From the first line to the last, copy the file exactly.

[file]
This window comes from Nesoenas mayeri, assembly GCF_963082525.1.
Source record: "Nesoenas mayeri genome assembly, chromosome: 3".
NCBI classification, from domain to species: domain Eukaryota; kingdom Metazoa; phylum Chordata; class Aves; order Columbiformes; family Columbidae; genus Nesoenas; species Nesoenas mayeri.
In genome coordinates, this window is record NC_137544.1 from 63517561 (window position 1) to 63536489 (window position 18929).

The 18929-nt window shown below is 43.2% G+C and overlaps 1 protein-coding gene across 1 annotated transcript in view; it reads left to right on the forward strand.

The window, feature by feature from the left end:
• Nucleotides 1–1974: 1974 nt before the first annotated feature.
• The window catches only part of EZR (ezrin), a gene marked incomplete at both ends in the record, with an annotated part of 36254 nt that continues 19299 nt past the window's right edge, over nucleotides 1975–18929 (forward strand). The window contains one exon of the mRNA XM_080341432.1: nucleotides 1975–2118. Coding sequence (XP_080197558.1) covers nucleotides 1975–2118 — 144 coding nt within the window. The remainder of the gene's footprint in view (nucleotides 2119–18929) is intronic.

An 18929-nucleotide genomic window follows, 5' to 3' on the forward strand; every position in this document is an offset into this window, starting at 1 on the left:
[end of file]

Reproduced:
This window comes from Nesoenas mayeri, assembly GCF_963082525.1.
Source record: "Nesoenas mayeri genome assembly, chromosome: 3".
NCBI classification, from domain to species: domain Eukaryota; kingdom Metazoa; phylum Chordata; class Aves; order Columbiformes; family Columbidae; genus Nesoenas; species Nesoenas mayeri.
In genome coordinates, this window is record NC_137544.1 from 63517561 (window position 1) to 63536489 (window position 18929).

The 18929-nt window shown below is 43.2% G+C and overlaps 1 protein-coding gene across 1 annotated transcript in view; it reads left to right on the forward strand.

The window, feature by feature from the left end:
• Nucleotides 1–1974: 1974 nt before the first annotated feature.
• The window catches only part of EZR (ezrin), a gene marked incomplete at both ends in the record, with an annotated part of 36254 nt that continues 19299 nt past the window's right edge, over nucleotides 1975–18929 (forward strand). The window contains one exon of the mRNA XM_080341432.1: nucleotides 1975–2118. Coding sequence (XP_080197558.1) covers nucleotides 1975–2118 — 144 coding nt within the window. The remainder of the gene's footprint in view (nucleotides 2119–18929) is intronic.

An 18929-nucleotide genomic window follows, 5' to 3' on the forward strand; every position in this document is an offset into this window, starting at 1 on the left: